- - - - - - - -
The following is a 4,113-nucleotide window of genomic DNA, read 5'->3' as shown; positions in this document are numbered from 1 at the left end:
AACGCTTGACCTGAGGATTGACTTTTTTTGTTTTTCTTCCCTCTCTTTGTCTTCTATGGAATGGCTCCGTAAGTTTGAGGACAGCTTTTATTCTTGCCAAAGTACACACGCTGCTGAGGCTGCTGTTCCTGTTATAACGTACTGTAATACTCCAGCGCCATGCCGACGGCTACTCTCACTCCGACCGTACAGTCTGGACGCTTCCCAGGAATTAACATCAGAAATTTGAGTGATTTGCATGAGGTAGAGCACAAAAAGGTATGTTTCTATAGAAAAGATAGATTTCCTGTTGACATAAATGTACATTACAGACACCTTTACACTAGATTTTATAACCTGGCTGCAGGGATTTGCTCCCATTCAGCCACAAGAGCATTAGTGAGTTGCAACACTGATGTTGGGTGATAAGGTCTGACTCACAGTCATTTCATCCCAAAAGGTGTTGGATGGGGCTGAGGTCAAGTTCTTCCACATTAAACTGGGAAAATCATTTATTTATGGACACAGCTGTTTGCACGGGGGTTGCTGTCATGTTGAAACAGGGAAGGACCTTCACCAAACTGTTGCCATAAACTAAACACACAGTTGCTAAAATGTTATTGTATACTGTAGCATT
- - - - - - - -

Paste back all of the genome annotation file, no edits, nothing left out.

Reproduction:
The following is a 4,113-nucleotide window of genomic DNA, read 5'->3' as shown; positions in this document are numbered from 1 at the left end:
AACGCTTGACCTGAGGATTGACTTTTTTTGTTTTTCTTCCCTCTCTTTGTCTTCTATGGAATGGCTCCGTAAGTTTGAGGACAGCTTTTATTCTTGCCAAAGTACACACGCTGCTGAGGCTGCTGTTCCTGTTATAACGTACTGTAATACTCCAGCGCCATGCCGACGGCTACTCTCACTCCGACCGTACAGTCTGGACGCTTCCCAGGAATTAACATCAGAAATTTGAGTGATTTGCATGAGGTAGAGCACAAAAAGGTATGTTTCTATAGAAAAGATAGATTTCCTGTTGACATAAATGTACATTACAGACACCTTTACACTAGATTTTATAACCTGGCTGCAGGGATTTGCTCCCATTCAGCCACAAGAGCATTAGTGAGTTGCAACACTGATGTTGGGTGATAAGGTCTGACTCACAGTCATTTCATCCCAAAAGGTGTTGGATGGGGCTGAGGTCAAGTTCTTCCACATTAAACTGGGAAAATCATTTATTTATGGACACAGCTGTTTGCACGGGGGTTGCTGTCATGTTGAAACAGGGAAGGACCTTCACCAAACTGTTGCCATAAACTAAACACACAGTTGCTAAAATGTTATTGTATACTGTAGCATT